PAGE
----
With their customised brand of regressive rock/trailer punk, O Odious Ones are putting the riff-driven teeth back into the bite of rock n roll. Their scuzzy single, Blues Waffle, interlays melodic grungy vocals with the raw-throated outcries of contempt directed at life’s protagonists who always make us regret misplacing trust, while the gnarled guitars put you in the headspace to sink a few warm beers with likeminded degenerates before going off into the night to fight a raccoon.
Just mind how you go searching for Blues Waffle; it could take you to some dark places. Don’t go alone; watch the live recording by Fallopium Films at the Flats Pub on YouTube, which is sure to fill you with envy for whoever got to taste Blues Waffle live. At least you can live the punch-drunk mayhem vicariously via their first official music video.
Ryan Bowen and the Non-Player Characters know how to forge a sound, taking elements of blues, punk-rock, and gritty classic sounds, there’s a lot happening here. Their newest track “You Got Nothing” is a two-fisted warning to the unwanted and annoying – it’s the kind of song we’d all sing to those individuals who deserve a punch in the face, but never receive one because of things like “social norms.”
Grungy distorted rhythm guitars start the song. I assume that Ryan Bowen is the lead singer (but the way band names are created, we never know), and his tone is fantastic – think David Bowe’s 70’s era style mixed with a mild folk/blues character, processed like singing through a megaphone and you sort of have the aural image of what it sounds like. The rhythm section is tight on the level of a sailor’s knot. I’d be remised if I didn’t mention the fantastic guitar solo; it’s melodic and sharp and breaks the character of the song somewhat in a way that ramps up the energy when the main themes return, making the track “You Got Nothing” the right kind of journey in a world full of cookie-cut pop-songs.
I was pleased to find out that these folks are somewhat local to me, they reside in Portland, Oregon, whereas I live in a small town about three hours south (I might have to make the trek north to check out a show). But upon reflection, I’m not that surprised. Portland is known for its artistic scene and this kind of refined yet against-the-grain sound is as native to Oregon as the Nike corporation and it’s good that Ryan Bowen and the NPCs are making us proud.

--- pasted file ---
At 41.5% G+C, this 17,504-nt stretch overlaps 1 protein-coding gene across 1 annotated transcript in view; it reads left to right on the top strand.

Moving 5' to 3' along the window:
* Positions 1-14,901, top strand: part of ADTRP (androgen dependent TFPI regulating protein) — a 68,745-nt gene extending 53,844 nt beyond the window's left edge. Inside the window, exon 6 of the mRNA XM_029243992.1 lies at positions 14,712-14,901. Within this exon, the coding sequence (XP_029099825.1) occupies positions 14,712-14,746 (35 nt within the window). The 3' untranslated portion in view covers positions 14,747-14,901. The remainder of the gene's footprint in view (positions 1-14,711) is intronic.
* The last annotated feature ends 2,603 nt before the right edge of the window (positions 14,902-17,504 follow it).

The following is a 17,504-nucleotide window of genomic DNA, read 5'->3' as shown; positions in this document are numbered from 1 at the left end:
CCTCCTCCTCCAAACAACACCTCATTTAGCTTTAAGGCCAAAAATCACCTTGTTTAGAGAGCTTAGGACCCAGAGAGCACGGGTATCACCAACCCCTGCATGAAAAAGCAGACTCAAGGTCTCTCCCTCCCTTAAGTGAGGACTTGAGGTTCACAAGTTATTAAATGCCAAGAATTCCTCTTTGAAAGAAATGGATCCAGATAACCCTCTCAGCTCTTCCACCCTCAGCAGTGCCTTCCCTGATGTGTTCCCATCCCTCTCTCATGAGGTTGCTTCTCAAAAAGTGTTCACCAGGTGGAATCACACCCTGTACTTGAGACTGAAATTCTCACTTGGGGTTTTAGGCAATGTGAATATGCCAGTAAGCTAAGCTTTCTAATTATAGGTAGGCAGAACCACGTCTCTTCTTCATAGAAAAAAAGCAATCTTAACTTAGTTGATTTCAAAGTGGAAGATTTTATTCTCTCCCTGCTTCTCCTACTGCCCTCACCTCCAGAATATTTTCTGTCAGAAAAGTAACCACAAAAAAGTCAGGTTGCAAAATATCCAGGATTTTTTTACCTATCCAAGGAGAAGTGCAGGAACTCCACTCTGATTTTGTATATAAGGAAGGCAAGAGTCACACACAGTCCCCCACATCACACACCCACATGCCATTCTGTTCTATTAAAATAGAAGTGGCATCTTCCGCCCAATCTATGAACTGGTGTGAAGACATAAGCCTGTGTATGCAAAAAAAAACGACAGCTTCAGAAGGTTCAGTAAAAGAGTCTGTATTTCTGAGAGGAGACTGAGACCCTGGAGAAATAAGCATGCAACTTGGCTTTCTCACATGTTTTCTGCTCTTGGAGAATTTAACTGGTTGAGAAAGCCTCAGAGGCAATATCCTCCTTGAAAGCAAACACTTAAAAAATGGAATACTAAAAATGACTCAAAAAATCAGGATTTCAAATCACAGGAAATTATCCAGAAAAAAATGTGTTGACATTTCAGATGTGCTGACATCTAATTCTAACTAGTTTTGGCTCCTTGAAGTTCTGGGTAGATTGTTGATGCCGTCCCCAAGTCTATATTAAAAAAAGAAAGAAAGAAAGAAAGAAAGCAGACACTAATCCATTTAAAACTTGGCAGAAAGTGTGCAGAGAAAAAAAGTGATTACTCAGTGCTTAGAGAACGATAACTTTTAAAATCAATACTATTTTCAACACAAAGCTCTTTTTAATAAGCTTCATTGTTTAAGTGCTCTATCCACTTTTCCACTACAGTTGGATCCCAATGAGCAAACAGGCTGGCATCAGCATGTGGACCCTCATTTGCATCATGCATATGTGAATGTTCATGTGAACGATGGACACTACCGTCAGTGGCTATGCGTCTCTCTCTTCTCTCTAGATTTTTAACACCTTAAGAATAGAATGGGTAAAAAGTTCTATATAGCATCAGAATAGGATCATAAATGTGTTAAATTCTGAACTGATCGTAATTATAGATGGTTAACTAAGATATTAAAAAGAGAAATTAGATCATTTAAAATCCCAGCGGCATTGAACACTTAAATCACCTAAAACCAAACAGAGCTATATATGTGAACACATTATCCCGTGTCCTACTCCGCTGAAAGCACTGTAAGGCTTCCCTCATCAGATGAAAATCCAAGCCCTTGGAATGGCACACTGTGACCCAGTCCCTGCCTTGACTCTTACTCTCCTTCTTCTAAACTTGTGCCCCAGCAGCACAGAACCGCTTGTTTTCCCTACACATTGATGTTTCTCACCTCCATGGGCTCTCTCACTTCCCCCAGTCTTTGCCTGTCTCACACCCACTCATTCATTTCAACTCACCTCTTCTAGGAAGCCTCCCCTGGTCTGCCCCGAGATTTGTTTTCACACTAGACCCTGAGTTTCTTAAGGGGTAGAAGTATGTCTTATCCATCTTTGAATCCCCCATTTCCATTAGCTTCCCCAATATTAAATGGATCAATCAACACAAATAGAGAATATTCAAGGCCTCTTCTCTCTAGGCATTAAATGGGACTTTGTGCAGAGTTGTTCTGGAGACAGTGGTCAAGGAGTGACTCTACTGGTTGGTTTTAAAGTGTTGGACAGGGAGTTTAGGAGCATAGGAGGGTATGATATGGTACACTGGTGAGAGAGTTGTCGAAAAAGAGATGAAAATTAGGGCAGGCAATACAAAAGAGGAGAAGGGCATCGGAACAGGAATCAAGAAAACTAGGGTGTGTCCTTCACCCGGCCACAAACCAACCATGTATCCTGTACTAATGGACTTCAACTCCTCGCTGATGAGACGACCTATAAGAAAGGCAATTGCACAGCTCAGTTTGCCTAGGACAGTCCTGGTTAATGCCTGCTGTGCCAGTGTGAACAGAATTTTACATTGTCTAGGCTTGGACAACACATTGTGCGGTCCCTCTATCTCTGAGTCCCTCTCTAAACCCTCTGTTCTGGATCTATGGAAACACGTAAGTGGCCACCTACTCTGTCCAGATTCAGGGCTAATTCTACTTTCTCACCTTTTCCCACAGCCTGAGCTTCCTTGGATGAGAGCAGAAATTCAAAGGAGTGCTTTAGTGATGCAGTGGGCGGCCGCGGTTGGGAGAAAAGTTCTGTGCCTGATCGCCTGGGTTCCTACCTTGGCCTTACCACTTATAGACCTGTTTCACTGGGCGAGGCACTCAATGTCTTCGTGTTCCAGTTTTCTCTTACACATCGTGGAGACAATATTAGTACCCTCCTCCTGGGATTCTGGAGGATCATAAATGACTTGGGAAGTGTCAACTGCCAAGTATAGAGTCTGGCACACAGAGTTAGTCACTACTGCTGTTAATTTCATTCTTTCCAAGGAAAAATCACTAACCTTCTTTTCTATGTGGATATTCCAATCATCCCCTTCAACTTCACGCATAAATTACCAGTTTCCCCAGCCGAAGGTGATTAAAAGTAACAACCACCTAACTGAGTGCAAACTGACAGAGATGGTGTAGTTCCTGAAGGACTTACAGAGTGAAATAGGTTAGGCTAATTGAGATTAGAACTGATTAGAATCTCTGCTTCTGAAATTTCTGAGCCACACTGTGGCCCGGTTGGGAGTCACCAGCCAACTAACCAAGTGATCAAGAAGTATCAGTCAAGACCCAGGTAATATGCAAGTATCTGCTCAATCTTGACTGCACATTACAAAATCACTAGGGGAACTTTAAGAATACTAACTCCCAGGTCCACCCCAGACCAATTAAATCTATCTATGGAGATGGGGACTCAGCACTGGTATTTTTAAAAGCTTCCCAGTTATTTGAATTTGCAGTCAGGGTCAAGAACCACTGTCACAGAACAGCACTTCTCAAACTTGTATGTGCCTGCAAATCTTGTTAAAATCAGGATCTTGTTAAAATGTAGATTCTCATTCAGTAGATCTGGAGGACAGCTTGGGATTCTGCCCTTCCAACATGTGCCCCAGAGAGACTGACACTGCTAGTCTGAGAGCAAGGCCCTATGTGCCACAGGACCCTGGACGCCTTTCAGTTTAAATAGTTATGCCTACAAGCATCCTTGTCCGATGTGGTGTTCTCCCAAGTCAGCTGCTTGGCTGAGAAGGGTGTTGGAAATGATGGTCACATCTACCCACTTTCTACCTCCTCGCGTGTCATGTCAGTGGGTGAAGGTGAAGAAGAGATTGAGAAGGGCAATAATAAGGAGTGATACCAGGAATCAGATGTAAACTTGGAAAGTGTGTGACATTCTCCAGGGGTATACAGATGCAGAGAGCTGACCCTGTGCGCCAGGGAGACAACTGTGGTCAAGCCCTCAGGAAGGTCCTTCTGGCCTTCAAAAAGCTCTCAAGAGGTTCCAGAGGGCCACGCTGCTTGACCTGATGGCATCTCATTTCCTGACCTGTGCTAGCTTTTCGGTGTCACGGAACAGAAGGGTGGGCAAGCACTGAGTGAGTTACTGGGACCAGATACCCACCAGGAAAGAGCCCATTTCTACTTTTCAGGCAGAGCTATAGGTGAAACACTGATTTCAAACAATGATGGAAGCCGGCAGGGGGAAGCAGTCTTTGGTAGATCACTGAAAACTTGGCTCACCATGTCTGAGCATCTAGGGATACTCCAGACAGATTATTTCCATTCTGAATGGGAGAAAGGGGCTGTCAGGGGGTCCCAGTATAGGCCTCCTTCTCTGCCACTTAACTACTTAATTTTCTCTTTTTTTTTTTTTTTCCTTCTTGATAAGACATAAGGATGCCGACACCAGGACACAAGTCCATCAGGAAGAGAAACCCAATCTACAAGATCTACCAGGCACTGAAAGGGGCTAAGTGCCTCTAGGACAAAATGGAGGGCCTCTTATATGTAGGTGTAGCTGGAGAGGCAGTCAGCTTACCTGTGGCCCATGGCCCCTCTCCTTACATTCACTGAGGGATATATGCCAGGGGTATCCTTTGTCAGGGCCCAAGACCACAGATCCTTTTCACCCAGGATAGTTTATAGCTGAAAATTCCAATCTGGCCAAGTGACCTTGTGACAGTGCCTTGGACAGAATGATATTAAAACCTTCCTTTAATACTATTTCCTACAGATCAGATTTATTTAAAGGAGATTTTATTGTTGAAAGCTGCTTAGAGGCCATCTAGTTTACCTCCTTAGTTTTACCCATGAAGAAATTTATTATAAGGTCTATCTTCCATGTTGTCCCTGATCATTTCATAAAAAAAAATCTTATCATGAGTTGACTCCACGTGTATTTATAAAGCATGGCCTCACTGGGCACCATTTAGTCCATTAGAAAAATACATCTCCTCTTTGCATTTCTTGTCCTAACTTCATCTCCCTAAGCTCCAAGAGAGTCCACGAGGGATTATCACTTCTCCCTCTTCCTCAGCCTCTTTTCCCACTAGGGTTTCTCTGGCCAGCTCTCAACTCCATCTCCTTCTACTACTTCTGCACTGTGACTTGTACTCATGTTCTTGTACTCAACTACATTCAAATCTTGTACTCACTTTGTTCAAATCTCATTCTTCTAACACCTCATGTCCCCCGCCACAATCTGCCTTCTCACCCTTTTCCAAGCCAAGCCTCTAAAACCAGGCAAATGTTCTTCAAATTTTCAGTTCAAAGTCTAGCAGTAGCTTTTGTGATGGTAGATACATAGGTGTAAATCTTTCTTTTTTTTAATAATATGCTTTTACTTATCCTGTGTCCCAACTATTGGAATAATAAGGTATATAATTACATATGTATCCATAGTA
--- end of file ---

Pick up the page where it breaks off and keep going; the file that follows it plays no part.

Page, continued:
Check them out on IG and listen to the track on Spotify.
We Are Wasted is a punk rock band with a very energetic and one-of-a-kind sound. The group’s music burs the lines between modern punk and hardcore tones, while also incorporating elements of rock and roll and garage for an ultimate rush of energy. The band’s most recent single, “Make It Out Alive”, stands out as a perfect example of their creative vision. The track kicks off with a monolith guitar riff, and the vocals kick in soon after, matching the intensity and grit of the guitar with a very powerful performance. As soon as the rest of the band tags along, they’re able to create a big, yet somewhat groove-driven sound that is reminiscent of rock icons such as Stone Temple Pilots or Guns N Roses, while still retaining some punk attitude.
This track is highly recommended to fans of artists such as NOFX, Social Distortion, and Dead Rituals. Find out more about We Are Wasted, and check out “Make It Out Alive”.
Featuring a cover of Echo and the Bunnymen’s Lips Like Sugar which contains all of the salacious murky atmosphere of the original, it is safe to say that Siggy’s comeback album, 25th Century, arrived with a proto-punk bang.
After making their debut in 1999 with the album, Harlow’s Girl,which carried a Crampsy sense of killer off-kilter volition, 25th Century had a lot to live up to, but the rhythmic pulse is strong across the 10 singles which traverse the themes of hope, fury, and the rank psychic pathology of the 21st century.
The gothy Echo and the Bunnymen vibes carry across more than just the cover, along with hints of Television and bites of Splitter-Esque punk. But for me, the highlight had to be the title single, which truly embraces the stifled with strange nature of the 21st century while throwing back to the time when guitarists knew how to lick right into your soul. “If there’s going to be a 25th century there has to be 21st century morality” is a lyric I will never forget.
25th Century is now available to stream on Spotify.
The UK live music scene may be on its knees. But on October 15th, a near-capacity crowd flocked to Gorilla in Manchester to kneel at the unholy alter of The Virginmarys as the Macclesfield-hailing band played the home leg on their tour of their critically acclaimed EP, Devil Keeps Coming.
With it being my first Virginmarys show amongst their devout fans, I was unsure of their ability to cut through the usual awkwardness of live music in the new normal. From the very first note of The Meds, any sense of cynicism slipped away. The crowd was instantaneously thrown into animation. Yet evidently, this was no average punk rock pit. Euphoria fuelled the momentum in place of the usual boozy weight-throwing aggravation. Something I’ve scarcely seen unless Riot Grrrl icons and their descendants are gracing the stage. As a testament to how much adoration The Virginmarys garner from their fans, one couple made the 3,000+ mile journey from Ohio to witness the deafening duo tearing up the turf in their hometown.